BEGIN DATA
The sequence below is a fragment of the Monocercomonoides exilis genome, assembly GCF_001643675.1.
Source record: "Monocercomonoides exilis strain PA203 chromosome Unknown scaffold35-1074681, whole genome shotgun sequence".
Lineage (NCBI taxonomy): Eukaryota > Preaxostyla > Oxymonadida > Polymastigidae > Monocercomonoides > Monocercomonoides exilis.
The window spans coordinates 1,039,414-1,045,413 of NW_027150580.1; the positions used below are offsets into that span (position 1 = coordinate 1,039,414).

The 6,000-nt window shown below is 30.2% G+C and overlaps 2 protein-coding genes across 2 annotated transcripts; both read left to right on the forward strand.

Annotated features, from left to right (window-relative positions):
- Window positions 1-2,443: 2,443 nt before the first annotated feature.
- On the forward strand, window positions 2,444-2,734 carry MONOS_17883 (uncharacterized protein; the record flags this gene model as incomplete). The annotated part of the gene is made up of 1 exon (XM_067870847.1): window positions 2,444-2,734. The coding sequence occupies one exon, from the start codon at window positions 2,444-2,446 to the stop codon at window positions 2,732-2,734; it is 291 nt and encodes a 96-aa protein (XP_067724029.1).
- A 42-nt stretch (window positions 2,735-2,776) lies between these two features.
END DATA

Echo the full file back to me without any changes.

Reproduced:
The sequence below is a fragment of the Monocercomonoides exilis genome, assembly GCF_001643675.1.
Source record: "Monocercomonoides exilis strain PA203 chromosome Unknown scaffold35-1074681, whole genome shotgun sequence".
Lineage (NCBI taxonomy): Eukaryota > Preaxostyla > Oxymonadida > Polymastigidae > Monocercomonoides > Monocercomonoides exilis.
The window spans coordinates 1,039,414-1,045,413 of NW_027150580.1; the positions used below are offsets into that span (position 1 = coordinate 1,039,414).

The 6,000-nt window shown below is 30.2% G+C and overlaps 2 protein-coding genes across 2 annotated transcripts; both read left to right on the forward strand.

Annotated features, from left to right (window-relative positions):
- Window positions 1-2,443: 2,443 nt before the first annotated feature.
- On the forward strand, window positions 2,444-2,734 carry MONOS_17883 (uncharacterized protein; the record flags this gene model as incomplete). The annotated part of the gene is made up of 1 exon (XM_067870847.1): window positions 2,444-2,734. The coding sequence occupies one exon, from the start codon at window positions 2,444-2,446 to the stop codon at window positions 2,732-2,734; it is 291 nt and encodes a 96-aa protein (XP_067724029.1).
- A 42-nt stretch (window positions 2,735-2,776) lies between these two features.